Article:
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|Title:||Mobility sensing and analysis for urban transportation||Authors:||Tong, Panrong||Keywords:||Engineering::Computer science and engineering||Issue Date:||2019||Publisher:||Nanyang Technological University||Source:||Tong, P. (2019). Mobility sensing and analysis for urban transportation. Doctoral thesis, Nanyang Technological University, Singapore.||Abstract:||Understanding urban mobility is becoming one of the most critical tasks as more of the world’s cities become crowded and congested. Given the increasing volume and variety of urban mobility, traditional survey based methods are insufficient to sense the whole picture, based on which few need-satisfying solutions can be built. Fortunately, over the past few years, we also experienced a significant increase in peoples ability to collect data from various sensors, smartphones, or other devices, in different formats. During my PhD program, I focus on designing holistic systems for sensing and analyzing mobility for urban transportation. I aim at mining insightful mobility information from not only dedicated sensors but also from smartphones, wearable devices and city infrastructures like traffic cameras. In this thesis, I present three studies for mobility sensing and analysis of different subjects and scale in urban context. The first study considers the mobility of individual smartphone user. I observed that although various algorithms have been proposed to infer a user’s location from data sensed by the smartphone, none of existing localization algorithms can works accurately in all environment, which results in incomplete or noisy mobility. To address this problem, I propose UniLoc, a unified framework that exploits the scheme diversity to gain extra performance improvement from state-of-the-art localization solutions. In UniLoc, multiple localization schemes are executed in parallel and independently. UniLoc predicts the localization accuracy of each scheme online according to the real-time context at per-location granularity. In a simple version, UniLoc chooses the best scheme as its final result at every location. Beyond that, UniLoc combines the results of all available schemes based on a locally-weighted Bayesian model averaging algorithm. The combined result is better than any individual scheme. Extensive experiments demonstrate that such an easy aggregation incurs little overhead in energy consumption or training a new scheme, but gains substantially from the localization scheme diversity. The second study considers mobility of thousands of students. I found that collective mobility information can be crowdsensed from wearable devices and better urban services can thus be planed via proper analysis. By processing a large dataset composed of daily trajectories of thousands of students in Singapore, I find that, instead of simply picking up students from their homes, an optimal school shuttle planning system needs to learn the real transportation usage and plan across all potential pickup locations for every student to generate need-satisfying routes. It is challenging, however, to perform route planning over a large number of students each having multiple potential pickup locations. We develop a graph-based data structure that embeds potential pickup locations of all students with the awareness of real-world constraints and existing public transits. Based on the graph structure, we prove that the optimal last-mile school shuttle planning problem is NP-hard and thereafter design a Tabu-based expansion algorithm to solve the problem, which strikes at a proper balance between the savings of students’ commute time and the total cost of operating the shuttle buses. Extensive experiments with large-scale real-world crowdsensed trajectory data demonstrate that our last-mile school shuttles can save the traveling time for most students by over 20% and the savings can be up to 65% for 10% of the students. The third study considers the mobility of all general vehicles in a city. Vehicle trajectories provide fundamental understanding of the urban mobility and benefit a wide range of urban applications. However, state-of-the-art solutions for vehicle sensing (i.e., tracking with in-vehicle devices, roadway monitoring with flow sensors) can only acquire either partial or anonymized observations, thus fails to reconstruct all individual vehicle trajectories. To address those drawbacks, We propose VeTrac, a comprehensive system that uses widely deployed traffic cameras as a sensing network and reconstructs the complete knowledge of all general vehicle in the city. Despite recent advances in identifying vehicles based on their plates or appearance, we observe substantive vehicle identity uncertainties from existing methods. Accordingly, we design VeTrac that exploits the multi-dimensional similarity and embeds that in a graph convolution process in order to reduce the uncertainties of vehicle identification. VeTrac also employs a self-training process that incorporates the complex mobility dependency among the urban road networks to improve accuracy. Extensive experiments demonstrate that VeTrac reconstructs trajectories with an overall 89% accuracy and outperforms existing algorithms.||URI:||https://hdl.handle.net/10356/137310||DOI:||10.32657/10356/137310||Rights:||This work is licensed under a Creative Commons Attribution-NonCommercial 4.0 International License (CC BY-NC 4.0).||Fulltext Permission:||open||Fulltext Availability:||With Fulltext|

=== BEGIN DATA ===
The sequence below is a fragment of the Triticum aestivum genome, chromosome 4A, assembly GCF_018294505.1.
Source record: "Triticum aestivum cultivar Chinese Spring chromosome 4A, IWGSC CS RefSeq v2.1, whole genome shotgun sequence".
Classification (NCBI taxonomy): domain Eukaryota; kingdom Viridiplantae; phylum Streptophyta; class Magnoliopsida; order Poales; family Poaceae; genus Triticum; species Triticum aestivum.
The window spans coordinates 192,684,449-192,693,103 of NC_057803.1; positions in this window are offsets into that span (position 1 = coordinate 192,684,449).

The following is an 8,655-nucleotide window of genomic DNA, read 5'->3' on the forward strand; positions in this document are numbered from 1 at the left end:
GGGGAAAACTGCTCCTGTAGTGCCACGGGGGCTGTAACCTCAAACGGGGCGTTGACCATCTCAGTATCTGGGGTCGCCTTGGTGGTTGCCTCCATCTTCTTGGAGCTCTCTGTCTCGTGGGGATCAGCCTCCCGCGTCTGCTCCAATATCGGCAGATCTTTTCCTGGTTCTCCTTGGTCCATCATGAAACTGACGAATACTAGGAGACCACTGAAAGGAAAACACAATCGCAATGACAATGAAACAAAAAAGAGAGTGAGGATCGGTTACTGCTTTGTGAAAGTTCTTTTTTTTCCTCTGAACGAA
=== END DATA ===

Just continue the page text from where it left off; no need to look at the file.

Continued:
|Appears in Collections:||IGS Theses|
Updated on Feb 6, 2023
Updated on Feb 6, 2023
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